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Old Pendle

[ Roud - ; Mudcat 90086 ; Milton Allen, Brian Osborne]

Old Pendle is printed in Milton Allan’ book Songs of the Pendle Country, Book Number 1 (Colne, Lancashire: Joshua Duckworth, 1945).

The Pendlefolk sang Old Pendle in 1970 on their eponymous Folk Heritage album The Pendlefolk. This track was included in 2022 on the anthology of Folk Heritage recordings, Before the Day Is Done.

The Taverners’s band member Brian Osborne sang Old Pendle in 1976 on his Traditional Sound album Ae Fond Kiss. He noted:

Pendle Hill has for years been a favourite beauty spot in the Lancashire countryside. It is not surprising that, many years ago, two brothers—Milton and Allen Lambert, writing under the pen name of ‘Milton Lambert’—produced a song called Old Pendle. In 1959, I discovered the words, added a verse and wrote a tune—not knowing that one already existed. The song in its new form became very popular and is now sung as a standard in many schools throughout the county.

The Taverners Songbook (1973) added:

[…] two brothers Milton and Allen Lambert, writing under the pen name of Milton Allen, wrote a song called Old Pendle. Some fifteen years ago Brian [Osborne] discovered the words, added a verse, and wrote the music, unknowing that music already existed. The song became very popular, and then we were accused of ‘stealing’ the song. Eventually with the aid of newspaper articles, and some lengthy correspondence with an old friend of the Lamberts, we managed to piece the story together. The episode came to a happy end when we received word from one of the Lamberts saying he was delighted with Brian’s song.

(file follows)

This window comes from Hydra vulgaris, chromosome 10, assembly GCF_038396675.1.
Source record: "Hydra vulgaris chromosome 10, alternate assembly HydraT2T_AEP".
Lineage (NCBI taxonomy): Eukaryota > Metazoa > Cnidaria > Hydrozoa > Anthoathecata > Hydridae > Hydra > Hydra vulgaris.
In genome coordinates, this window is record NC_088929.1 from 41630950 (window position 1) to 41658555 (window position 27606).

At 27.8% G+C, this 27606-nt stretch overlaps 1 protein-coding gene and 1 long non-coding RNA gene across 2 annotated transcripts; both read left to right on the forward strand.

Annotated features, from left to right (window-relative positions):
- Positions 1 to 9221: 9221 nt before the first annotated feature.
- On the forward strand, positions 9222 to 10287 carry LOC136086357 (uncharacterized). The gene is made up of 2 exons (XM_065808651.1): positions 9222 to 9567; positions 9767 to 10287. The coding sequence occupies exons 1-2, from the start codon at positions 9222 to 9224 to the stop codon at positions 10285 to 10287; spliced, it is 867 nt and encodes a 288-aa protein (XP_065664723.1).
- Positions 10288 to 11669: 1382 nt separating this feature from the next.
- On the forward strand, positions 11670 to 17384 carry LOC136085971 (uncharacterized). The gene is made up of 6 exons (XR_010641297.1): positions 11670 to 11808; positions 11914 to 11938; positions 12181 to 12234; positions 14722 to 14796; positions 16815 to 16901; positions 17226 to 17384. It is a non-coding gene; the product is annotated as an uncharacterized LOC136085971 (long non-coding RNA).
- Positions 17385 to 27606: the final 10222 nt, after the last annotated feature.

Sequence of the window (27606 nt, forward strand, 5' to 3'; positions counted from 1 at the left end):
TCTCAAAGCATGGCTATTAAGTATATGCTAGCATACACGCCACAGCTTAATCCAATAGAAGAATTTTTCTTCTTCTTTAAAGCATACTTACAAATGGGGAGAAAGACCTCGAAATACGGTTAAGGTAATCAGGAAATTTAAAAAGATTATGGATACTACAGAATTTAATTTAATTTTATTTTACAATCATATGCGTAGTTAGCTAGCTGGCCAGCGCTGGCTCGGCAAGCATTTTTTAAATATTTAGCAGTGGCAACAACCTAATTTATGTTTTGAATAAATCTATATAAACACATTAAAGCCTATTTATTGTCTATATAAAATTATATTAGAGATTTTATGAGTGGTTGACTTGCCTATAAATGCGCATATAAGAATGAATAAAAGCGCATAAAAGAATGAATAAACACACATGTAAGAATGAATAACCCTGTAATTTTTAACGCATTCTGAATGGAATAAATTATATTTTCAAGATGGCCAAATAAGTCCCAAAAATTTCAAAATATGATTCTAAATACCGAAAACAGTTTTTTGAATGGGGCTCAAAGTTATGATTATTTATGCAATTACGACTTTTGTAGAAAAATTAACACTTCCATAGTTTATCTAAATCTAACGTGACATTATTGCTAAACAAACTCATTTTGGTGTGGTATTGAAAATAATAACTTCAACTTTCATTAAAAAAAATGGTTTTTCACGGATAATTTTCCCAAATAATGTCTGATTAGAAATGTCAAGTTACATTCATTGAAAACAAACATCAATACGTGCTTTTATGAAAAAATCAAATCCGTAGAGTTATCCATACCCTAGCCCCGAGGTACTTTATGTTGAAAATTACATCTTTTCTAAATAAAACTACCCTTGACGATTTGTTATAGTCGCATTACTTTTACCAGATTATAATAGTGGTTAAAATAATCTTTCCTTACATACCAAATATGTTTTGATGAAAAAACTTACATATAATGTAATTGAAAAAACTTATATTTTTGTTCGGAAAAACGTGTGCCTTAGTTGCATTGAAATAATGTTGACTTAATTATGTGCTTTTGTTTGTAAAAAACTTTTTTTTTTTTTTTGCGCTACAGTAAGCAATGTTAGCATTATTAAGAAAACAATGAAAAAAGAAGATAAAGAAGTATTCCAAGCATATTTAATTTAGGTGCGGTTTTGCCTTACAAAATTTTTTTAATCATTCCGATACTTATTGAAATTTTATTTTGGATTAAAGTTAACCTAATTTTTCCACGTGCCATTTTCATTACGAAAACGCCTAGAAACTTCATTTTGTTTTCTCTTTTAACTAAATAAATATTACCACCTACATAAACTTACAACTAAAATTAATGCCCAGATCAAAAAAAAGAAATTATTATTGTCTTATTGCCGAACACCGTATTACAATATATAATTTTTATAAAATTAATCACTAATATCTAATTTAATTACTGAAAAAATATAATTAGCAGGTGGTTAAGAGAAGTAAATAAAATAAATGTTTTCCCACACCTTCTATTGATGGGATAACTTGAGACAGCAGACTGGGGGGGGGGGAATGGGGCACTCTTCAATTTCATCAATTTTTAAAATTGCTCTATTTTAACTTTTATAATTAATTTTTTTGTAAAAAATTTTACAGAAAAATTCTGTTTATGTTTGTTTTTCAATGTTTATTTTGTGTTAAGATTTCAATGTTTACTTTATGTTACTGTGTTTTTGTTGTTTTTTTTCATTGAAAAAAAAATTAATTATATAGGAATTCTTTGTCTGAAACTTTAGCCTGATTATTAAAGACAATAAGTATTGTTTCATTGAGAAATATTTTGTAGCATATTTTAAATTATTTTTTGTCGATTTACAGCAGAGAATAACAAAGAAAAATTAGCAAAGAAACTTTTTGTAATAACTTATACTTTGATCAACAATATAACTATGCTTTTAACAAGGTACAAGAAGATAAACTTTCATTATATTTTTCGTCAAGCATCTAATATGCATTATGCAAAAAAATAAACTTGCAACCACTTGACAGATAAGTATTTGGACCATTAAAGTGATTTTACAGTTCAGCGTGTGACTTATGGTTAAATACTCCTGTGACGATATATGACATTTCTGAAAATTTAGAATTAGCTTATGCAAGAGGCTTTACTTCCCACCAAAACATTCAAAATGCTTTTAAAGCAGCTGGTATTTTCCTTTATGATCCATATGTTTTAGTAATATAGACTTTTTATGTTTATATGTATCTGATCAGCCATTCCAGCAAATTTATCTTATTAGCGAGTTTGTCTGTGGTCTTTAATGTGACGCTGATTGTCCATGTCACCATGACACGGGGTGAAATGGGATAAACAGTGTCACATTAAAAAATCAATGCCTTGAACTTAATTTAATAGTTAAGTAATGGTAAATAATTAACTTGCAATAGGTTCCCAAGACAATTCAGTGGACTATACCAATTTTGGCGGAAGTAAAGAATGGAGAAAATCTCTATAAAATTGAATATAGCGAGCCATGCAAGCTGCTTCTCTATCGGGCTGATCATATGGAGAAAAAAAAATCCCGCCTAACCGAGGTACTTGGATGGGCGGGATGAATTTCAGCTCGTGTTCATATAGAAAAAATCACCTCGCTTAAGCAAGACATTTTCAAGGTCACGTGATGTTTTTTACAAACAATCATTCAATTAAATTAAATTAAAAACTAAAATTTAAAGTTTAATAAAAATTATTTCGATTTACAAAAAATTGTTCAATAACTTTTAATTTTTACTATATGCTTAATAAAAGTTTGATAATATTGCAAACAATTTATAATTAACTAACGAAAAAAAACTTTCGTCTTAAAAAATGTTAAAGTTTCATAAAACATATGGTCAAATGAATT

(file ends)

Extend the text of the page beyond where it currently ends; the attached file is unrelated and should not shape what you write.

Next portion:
Tickawinda sang Old Pendle, with a verse order of 1, 4, 3, 2, on their 1979 album Rosemary Lane.


Brian Osborne sings Old Pendle

Old Pendle, old Pendle, thou standest alone,
Twixt Burnley and Clitheroe, Whalley and Colne.
Where Hodder and Ribble’s fair waters meet,
With Barley and Downham content at thy feet.

Old Pendle, old Pendle, majestic, sublime,
Thy praises shall ring till the end of all time.
In beauty eternal, thy banner unfurled,
Thou art dearest and grandest old hill in the world.

When witches fly out on a cold winter’s night,
We won’t tell a soul, and we’ll bolt the door tight.
We’ll sit round the fire, and we’ll keep ourselves warm
Until once again we can walk on your arms.

Old Pendle, old Pendle, by moorland and fell,
In glory and loveliness ever to dwell.
Through life’s fateful journey, where e’re we may be
We’ll pause in our labours and oft think of thee.

(repeat first verse)